TV ratings for the NBA playoffs have been outstanding. Saturday's Eastern Conference finale set a new overnight high for cable TV. In terms of what is expected to happen on the court, I am already amped up for game one of the finals between Oklahoma City and Miami Tuesday night on ABC. But I am also worried about what the coverage on Disney-owned ESPN-ABC is going to be like.

I say that after watching ESPN's studio team hyping the game Sunday morning.


Magic Johnson took the lead saying that having these two teams in the finals in the greatest outcome anyone could ever hope for, because the two "greatest" players on the planet, Kevin Durant and LeBron James, were going to be head-to-head.

I'm excited about that, too, but Johnson's way-over-the-top enthusiasm and litany of superlatives about the series and the matchup reminded me of how badly ESPN lost its moral compass in covering the signing of James with Miami two years. Remember that embarrassment that ran under the heading "The Decision"?

As I wrote at the time, "ESPN led the way ... in some of the most debased sports coverage I can remember seeing. The hype was shameless, the lack of perspective colossal."

Don Ohlmeyer, the former NBC Sports executive and ESPN ombudsman at the time, included those comments in his report on ESPN's wretched performance.

I flashed on that Sunday listening to Johnson hyping his brains out.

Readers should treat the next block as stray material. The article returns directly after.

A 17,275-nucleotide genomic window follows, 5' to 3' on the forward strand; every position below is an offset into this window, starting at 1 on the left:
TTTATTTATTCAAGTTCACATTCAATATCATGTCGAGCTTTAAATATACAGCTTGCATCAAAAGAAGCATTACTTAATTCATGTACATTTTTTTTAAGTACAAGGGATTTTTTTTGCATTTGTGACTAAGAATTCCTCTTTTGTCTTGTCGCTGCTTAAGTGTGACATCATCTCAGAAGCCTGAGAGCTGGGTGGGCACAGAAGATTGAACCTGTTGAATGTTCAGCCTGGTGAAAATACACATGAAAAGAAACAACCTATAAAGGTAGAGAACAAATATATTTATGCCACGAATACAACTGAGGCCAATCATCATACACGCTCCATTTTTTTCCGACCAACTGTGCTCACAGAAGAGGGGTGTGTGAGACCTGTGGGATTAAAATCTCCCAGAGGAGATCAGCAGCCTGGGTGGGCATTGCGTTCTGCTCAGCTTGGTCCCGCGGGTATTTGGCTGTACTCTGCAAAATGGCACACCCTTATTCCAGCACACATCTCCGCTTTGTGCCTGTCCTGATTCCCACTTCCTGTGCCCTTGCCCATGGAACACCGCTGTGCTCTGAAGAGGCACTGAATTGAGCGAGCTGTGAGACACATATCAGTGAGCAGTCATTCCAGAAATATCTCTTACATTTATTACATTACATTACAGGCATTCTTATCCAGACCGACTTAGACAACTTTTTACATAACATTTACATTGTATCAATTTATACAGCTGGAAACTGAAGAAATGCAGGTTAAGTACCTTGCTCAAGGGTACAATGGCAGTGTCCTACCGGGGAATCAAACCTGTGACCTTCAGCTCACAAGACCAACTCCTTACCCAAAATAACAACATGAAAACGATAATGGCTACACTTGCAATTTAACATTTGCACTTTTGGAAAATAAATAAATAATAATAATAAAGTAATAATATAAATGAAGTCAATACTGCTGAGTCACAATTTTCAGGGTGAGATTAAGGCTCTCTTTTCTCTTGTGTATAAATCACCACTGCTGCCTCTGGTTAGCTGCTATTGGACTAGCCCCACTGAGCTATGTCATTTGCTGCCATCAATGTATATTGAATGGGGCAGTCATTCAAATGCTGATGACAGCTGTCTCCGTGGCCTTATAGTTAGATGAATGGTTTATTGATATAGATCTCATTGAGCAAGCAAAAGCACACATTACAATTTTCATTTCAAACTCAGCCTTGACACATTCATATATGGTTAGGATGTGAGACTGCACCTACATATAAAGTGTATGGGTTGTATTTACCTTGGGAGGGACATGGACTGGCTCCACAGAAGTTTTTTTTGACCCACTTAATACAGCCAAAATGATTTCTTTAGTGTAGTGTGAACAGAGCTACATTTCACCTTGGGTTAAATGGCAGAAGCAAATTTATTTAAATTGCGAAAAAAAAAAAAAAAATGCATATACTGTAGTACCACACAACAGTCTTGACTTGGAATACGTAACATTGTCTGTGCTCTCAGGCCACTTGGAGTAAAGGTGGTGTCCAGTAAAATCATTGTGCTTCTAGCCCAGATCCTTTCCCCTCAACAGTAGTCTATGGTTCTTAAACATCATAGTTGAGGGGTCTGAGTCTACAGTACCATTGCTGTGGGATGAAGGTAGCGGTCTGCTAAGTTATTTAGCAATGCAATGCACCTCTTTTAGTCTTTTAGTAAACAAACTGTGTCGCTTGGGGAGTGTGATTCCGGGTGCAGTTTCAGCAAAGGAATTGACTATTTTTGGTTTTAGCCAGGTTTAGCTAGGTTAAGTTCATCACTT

And I don't know which was worse, that hype or one of Johnson's co-panelists, Chris Broussard, immediately jumping in to compare the Durant-James matchup to Magic and Bird. You could hear the sound of the giant suck-up right through the TV.

For the record, Michael Wilbon and Jon Barry are the other two members of the quartet at the table, and compared to TNT's studio show, this is four guys in a sports bar who you wish would quiet down or find a way to focus their conversation so that their chatter enriched rather than annoyed.

Look, I know ESPN-ABC hyping the series isn't anywhere near being in a league with what happened during "The Decision."

But my point is that it embodies the same conflict of ESPN-ABC's both telecasting the game and covering it in a reportorial and analytical sense. And so far, it looks like all the pre-series reporting and analysis have been hype, hype and more hype. I hope if the play on the court is not so great, someone will say that the way Charles Barkley routinely does on TNT.

And, you know what, Broussard? Cal Ripken was as big in baseball as Magic was in basketball. And the analysts who work with him during the baseball playoffs don't suck up.

Whether it's politics or sports, TV works a lot better when it has some edge -- and viewers don't think the folks on the screen are doing nothing but carrying water and sucking up.

I love watching playoff basketball on TV. Here's hoping ESPN and ABC can rise to the occasion in covering the finals this week in a manner appropriate to the play on the court.